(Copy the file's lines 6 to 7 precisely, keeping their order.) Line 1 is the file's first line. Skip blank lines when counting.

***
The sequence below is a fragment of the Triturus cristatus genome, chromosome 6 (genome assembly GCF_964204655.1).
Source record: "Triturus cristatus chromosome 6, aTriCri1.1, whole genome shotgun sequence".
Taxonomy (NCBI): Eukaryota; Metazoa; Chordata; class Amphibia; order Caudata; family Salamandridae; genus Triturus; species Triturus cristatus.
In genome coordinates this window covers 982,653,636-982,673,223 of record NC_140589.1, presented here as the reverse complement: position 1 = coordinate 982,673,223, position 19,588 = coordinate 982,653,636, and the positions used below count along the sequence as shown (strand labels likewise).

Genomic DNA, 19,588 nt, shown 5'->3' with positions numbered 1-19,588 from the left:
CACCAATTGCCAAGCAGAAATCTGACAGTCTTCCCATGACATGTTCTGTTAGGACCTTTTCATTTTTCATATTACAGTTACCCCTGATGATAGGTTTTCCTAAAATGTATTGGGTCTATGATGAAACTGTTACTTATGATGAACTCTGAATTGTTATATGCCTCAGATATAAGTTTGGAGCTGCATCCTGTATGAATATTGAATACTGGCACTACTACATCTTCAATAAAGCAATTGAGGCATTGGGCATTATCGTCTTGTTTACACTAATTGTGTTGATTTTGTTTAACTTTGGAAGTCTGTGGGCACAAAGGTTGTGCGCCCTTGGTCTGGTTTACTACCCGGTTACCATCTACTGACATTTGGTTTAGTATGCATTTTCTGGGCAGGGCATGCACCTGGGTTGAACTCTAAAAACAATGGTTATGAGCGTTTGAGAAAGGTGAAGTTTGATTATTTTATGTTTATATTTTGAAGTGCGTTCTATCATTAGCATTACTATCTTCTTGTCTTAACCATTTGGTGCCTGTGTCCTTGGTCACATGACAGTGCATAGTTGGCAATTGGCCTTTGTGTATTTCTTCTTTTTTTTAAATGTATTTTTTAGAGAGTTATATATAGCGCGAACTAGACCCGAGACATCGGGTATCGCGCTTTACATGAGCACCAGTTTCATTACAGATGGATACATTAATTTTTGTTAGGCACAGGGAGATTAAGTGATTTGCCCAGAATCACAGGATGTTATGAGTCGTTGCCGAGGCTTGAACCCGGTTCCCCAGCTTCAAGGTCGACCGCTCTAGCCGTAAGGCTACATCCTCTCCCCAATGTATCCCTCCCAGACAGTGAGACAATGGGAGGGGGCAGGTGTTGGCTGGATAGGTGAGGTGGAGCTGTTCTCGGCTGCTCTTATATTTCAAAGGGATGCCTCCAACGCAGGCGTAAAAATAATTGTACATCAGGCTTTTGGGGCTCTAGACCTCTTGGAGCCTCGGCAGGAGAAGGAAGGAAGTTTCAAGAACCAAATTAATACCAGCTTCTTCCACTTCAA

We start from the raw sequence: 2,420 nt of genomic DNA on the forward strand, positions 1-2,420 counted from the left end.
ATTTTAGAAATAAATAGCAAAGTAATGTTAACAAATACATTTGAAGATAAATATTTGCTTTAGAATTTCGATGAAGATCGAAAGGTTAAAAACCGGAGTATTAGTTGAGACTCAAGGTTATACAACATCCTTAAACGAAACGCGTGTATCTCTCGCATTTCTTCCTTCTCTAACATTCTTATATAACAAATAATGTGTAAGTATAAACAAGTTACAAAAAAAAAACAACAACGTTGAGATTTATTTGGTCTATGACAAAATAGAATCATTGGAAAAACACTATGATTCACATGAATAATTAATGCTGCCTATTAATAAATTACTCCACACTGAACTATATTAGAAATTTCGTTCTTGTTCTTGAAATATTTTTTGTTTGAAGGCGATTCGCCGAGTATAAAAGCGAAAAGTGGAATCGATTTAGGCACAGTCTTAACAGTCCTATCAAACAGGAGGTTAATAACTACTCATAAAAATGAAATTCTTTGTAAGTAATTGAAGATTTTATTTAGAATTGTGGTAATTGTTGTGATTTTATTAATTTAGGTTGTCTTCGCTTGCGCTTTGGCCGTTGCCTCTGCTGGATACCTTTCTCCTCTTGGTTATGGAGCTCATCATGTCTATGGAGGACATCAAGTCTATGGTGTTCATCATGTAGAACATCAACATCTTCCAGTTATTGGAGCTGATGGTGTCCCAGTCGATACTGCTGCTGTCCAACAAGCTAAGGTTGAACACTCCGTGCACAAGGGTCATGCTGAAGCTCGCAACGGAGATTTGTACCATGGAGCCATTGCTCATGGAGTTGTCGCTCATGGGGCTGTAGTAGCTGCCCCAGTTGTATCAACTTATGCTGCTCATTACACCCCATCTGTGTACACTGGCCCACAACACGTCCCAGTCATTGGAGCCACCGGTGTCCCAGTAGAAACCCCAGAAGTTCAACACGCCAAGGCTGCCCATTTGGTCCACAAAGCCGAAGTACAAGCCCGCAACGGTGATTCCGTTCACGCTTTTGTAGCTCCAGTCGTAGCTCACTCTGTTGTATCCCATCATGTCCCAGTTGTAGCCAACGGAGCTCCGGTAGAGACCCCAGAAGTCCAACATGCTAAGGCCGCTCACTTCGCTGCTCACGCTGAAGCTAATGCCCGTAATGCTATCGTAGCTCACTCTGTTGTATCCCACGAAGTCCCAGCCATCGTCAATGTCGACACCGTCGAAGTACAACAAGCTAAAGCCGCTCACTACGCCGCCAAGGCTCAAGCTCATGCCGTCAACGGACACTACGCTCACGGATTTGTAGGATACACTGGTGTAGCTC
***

CACCAATTGCCAAGCAGAAATCTGACAGTCTTCCCATGACATGTTCTGTTAGGACCTTTTCATTTTTCATATTACAGTTACCCCTGATGATAGGTTTTCCTAAAATGTATTGGGTCTATGATGAAACTGTTACTTATGATGAACTCTGAATTGTTATATGCCTCAGATATAAGTTTGGAGCTGCATCCTGTATGAATATTGAATACTGGCACTACTACATCTTCAATAAAGCAATTGAGGCATTGGGCATTATCGTCTTGTTTACACTAATTGTGTTGATTTTGTTTAACTTTGGAAGTCTGTGGGCACAAAGGTTGTGCGCCCTTGGTCTGGTTTACTACCCGGTTACCATCTACTGACATTTGGTTTAGTATGCATTTTCTGGGCAGGGCATGCACCTGGGTTGAACTCTAAAAACAATGGTTATGAGCGTTTGAGAAAGGTGAAGTTTGATTATTTTATGTTTATATTTTGAAGTGCGTTCTATCATTAGCATTACTATCTTCTTGTCTTAACCATTTGGTGCCTGTGTCCTTGGTCACATGACAGTGCATAGTTGGCAATTGGCCTTTGTGTATTTCTTCTTTTTTTTAAATGTATTTTTTAGAGAGTTATATATAGCGCGAACTAGACCCGAGACATCGGGTATCGCGCTTTACATGAGCACCAGTTTCATTACAGATGGATACATTAATTTTTGTTAGGCACAGGGAGATTAAGTGATTTGCCCAGAATCACAGGATGTTATGAGTCGTTGCCGAGGCTTGAACCCGGTTCCCCAGCTTCAAGGTCGACCGCTCTAGCCGTAAGGCTACATCCTCTCCCCAATGTATCCCTCCCAGACAGTGAGACAATGGGAGGGGGCAGGTGTTGGCTGGATAGGTGAGGTGGAGCTGTTCTCGGCTGCTCTTATATTTCAAAGGGATGCCTCCAACGCAGGCGTAAAAATAATTGTACATCAGGCTTTTGGGGCTCTAGACCTCTTGGAGCCTCGGCAGGAGAAGGAAGGAAGTTTCAAGAACCAAATTAATACCAGCTTCTTCCACTTCAA

We start from the raw sequence: 2,420 nt of genomic DNA on the forward strand, positions 1-2,420 counted from the left end.